Dr. Lazarus shares if a woman who becomes pregnant should have concerns because of her thyroid cancer.
Some women unfortunately have suffered from thyroid cancer and then worry about whether they should get pregnant, and if they do get pregnant, whether there will be any affect, and the short answer is that in the vast majority of women there is no need to particularly worry.
Now these women will be on a large dose of thyroxine to suppress their thyroid-stimulating hormone. There’s no evidence that pregnancy has an adverse effect on thyroid cancer. Normally a woman can conceive and have a baby while having been treated for thyroid cancer.
If a woman has had radioiodine therapy in the past for thyroid cancer, which is quite common, they shouldn’t get pregnant for four to six months after having had the radioiodine, but if they obey that instruction, there should be no problem.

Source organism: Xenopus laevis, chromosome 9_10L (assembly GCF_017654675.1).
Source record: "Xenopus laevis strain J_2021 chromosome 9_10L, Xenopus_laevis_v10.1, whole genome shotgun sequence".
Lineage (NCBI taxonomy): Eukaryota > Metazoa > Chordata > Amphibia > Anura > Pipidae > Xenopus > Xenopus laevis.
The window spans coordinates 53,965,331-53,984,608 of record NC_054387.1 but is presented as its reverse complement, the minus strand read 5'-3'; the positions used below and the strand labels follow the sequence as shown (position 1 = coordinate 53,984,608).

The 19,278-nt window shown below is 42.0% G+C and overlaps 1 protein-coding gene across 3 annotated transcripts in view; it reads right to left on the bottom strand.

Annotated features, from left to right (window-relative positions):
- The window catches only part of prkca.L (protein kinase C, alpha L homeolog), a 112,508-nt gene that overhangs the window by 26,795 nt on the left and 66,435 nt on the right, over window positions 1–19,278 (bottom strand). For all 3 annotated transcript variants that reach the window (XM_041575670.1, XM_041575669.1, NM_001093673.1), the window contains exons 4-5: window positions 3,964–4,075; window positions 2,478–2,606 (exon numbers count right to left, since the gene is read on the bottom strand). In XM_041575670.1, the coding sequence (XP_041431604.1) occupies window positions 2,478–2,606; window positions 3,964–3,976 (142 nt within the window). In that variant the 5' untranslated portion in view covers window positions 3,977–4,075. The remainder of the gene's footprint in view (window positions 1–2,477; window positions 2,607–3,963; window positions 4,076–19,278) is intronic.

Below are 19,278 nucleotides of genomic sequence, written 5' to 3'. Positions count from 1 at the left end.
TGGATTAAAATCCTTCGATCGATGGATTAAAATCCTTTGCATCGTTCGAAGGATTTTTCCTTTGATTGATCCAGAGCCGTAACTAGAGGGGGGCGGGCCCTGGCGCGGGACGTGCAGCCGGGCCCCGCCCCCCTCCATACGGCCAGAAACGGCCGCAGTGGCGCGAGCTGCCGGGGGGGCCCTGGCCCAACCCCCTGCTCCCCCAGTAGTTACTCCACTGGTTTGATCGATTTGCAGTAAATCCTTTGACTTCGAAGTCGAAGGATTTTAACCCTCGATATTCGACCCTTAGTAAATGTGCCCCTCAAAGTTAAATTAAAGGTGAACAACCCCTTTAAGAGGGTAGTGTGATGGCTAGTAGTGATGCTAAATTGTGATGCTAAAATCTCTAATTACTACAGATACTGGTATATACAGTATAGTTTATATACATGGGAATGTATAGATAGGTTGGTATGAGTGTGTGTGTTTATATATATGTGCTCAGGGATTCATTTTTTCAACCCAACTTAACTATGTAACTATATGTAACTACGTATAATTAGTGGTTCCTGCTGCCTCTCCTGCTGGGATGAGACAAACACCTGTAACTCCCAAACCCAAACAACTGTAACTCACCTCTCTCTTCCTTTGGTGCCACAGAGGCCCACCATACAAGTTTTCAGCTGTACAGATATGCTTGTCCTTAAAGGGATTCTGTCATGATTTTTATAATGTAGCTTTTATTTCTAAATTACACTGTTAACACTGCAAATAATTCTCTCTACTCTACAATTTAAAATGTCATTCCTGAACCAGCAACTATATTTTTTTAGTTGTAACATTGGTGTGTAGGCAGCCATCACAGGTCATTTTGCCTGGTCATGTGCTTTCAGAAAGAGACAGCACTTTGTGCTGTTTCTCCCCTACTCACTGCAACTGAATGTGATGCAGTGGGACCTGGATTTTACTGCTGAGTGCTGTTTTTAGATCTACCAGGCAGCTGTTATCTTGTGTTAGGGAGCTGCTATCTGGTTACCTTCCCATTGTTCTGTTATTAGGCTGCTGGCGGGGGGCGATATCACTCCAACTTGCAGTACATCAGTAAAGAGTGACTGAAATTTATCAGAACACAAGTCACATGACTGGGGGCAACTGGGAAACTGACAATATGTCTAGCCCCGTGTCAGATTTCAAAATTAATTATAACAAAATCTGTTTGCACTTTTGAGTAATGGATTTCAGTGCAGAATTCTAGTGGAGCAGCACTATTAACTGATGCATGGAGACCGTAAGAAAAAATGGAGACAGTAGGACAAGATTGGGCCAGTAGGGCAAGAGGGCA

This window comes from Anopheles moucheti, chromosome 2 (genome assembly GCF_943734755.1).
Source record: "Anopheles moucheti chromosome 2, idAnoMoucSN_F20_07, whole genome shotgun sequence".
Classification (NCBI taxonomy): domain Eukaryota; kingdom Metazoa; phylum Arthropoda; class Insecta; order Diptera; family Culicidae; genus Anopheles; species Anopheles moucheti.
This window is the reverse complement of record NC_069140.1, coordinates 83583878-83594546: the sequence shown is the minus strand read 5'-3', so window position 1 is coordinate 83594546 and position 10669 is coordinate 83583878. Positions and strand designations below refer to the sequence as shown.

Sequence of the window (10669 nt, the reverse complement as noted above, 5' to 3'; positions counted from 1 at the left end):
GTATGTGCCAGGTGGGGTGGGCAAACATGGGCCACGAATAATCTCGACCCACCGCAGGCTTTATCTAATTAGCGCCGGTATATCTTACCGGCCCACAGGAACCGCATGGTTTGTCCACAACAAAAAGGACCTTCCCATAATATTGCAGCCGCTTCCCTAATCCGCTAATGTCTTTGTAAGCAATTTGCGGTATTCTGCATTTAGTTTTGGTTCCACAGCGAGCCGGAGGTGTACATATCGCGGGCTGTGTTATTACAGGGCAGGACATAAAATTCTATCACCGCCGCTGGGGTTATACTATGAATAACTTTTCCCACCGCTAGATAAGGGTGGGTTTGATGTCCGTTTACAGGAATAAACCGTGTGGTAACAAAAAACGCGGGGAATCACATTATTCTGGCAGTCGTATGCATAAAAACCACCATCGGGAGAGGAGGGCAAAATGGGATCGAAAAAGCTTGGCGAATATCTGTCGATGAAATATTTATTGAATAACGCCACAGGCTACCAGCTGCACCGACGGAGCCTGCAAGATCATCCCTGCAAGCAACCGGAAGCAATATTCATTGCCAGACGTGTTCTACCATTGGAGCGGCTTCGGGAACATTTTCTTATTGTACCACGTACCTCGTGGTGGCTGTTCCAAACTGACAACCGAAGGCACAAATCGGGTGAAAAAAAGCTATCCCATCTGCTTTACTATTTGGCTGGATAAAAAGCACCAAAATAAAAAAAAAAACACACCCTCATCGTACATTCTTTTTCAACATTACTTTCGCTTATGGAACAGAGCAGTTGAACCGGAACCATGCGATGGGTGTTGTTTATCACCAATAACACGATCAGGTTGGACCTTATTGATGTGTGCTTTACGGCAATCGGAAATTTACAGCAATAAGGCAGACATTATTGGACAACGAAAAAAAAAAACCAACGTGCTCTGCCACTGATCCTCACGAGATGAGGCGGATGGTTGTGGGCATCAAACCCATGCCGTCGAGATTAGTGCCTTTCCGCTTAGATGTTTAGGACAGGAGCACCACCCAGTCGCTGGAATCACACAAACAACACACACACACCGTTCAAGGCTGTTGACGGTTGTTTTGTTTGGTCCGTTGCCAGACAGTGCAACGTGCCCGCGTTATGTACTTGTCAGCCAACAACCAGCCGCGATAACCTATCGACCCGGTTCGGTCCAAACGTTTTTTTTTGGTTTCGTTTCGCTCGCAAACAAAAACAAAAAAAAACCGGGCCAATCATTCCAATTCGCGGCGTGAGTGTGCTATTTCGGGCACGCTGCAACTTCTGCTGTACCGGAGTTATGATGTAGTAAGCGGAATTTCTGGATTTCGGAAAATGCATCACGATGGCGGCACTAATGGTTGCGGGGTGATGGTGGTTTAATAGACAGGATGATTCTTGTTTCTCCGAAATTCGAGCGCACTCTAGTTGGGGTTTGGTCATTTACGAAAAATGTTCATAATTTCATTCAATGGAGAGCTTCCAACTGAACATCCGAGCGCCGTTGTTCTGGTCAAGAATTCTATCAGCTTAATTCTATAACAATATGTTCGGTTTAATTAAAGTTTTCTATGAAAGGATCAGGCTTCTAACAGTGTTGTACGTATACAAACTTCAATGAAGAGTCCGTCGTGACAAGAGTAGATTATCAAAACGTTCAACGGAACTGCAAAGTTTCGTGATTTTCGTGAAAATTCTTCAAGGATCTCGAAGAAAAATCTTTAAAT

If a woman has thyroid cancer and unfortunately it just happened to grow more while she was pregnant, you still could have surgery in the second trimester.
About Dr. Lazarus, M.D., F.R.C.P., F.A.C.E.:
Dr. John Lazarus is a clinical professor of clinical endocrinology at Cardiff University at Cardiff School of Medicine in Cardiff, Wales, United Kingdom at the Centre for Endocrine and Diabetes Sciences. The Centre for Endocrine and Diabetes Sciences (CEDS) aims to undertake cutting edge laboratory-based and clinical research in the fields of endocrinology and diabetes.
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